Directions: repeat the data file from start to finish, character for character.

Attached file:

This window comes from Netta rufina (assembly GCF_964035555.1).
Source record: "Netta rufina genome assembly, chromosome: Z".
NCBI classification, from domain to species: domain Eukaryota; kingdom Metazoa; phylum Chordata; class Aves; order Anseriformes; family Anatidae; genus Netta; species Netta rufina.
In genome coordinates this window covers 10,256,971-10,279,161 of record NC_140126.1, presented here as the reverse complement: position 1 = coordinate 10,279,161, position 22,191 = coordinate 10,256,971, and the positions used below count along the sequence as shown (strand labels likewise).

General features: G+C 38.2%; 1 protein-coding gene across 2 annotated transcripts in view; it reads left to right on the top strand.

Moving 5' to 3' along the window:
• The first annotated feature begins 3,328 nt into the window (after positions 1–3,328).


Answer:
This window comes from Netta rufina (assembly GCF_964035555.1).
Source record: "Netta rufina genome assembly, chromosome: Z".
NCBI classification, from domain to species: domain Eukaryota; kingdom Metazoa; phylum Chordata; class Aves; order Anseriformes; family Anatidae; genus Netta; species Netta rufina.
In genome coordinates this window covers 10,256,971-10,279,161 of record NC_140126.1, presented here as the reverse complement: position 1 = coordinate 10,279,161, position 22,191 = coordinate 10,256,971, and the positions used below count along the sequence as shown (strand labels likewise).

General features: G+C 38.2%; 1 protein-coding gene across 2 annotated transcripts in view; it reads left to right on the top strand.

Moving 5' to 3' along the window:
• The first annotated feature begins 3,328 nt into the window (after positions 1–3,328).